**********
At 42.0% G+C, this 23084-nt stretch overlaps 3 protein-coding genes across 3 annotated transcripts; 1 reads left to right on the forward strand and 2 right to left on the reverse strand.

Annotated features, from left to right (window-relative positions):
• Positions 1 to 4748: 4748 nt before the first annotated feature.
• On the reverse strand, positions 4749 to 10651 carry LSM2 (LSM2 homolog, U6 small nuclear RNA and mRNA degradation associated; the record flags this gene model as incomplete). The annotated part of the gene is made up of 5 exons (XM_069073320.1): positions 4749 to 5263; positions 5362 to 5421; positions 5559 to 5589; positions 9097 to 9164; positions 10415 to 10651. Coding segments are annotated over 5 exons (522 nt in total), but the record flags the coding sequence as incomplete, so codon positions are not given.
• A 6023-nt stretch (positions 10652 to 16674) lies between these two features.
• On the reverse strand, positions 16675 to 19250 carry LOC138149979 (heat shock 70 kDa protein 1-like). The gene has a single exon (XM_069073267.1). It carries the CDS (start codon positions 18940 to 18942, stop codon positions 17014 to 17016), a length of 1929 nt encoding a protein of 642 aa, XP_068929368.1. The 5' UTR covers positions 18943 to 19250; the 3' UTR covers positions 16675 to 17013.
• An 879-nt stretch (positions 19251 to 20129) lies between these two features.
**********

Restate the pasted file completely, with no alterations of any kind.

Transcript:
At 42.0% G+C, this 23084-nt stretch overlaps 3 protein-coding genes across 3 annotated transcripts; 1 reads left to right on the forward strand and 2 right to left on the reverse strand.

Annotated features, from left to right (window-relative positions):
• Positions 1 to 4748: 4748 nt before the first annotated feature.
• On the reverse strand, positions 4749 to 10651 carry LSM2 (LSM2 homolog, U6 small nuclear RNA and mRNA degradation associated; the record flags this gene model as incomplete). The annotated part of the gene is made up of 5 exons (XM_069073320.1): positions 4749 to 5263; positions 5362 to 5421; positions 5559 to 5589; positions 9097 to 9164; positions 10415 to 10651. Coding segments are annotated over 5 exons (522 nt in total), but the record flags the coding sequence as incomplete, so codon positions are not given.
• A 6023-nt stretch (positions 10652 to 16674) lies between these two features.
• On the reverse strand, positions 16675 to 19250 carry LOC138149979 (heat shock 70 kDa protein 1-like). The gene has a single exon (XM_069073267.1). It carries the CDS (start codon positions 18940 to 18942, stop codon positions 17014 to 17016), a length of 1929 nt encoding a protein of 642 aa, XP_068929368.1. The 5' UTR covers positions 18943 to 19250; the 3' UTR covers positions 16675 to 17013.
• An 879-nt stretch (positions 19251 to 20129) lies between these two features.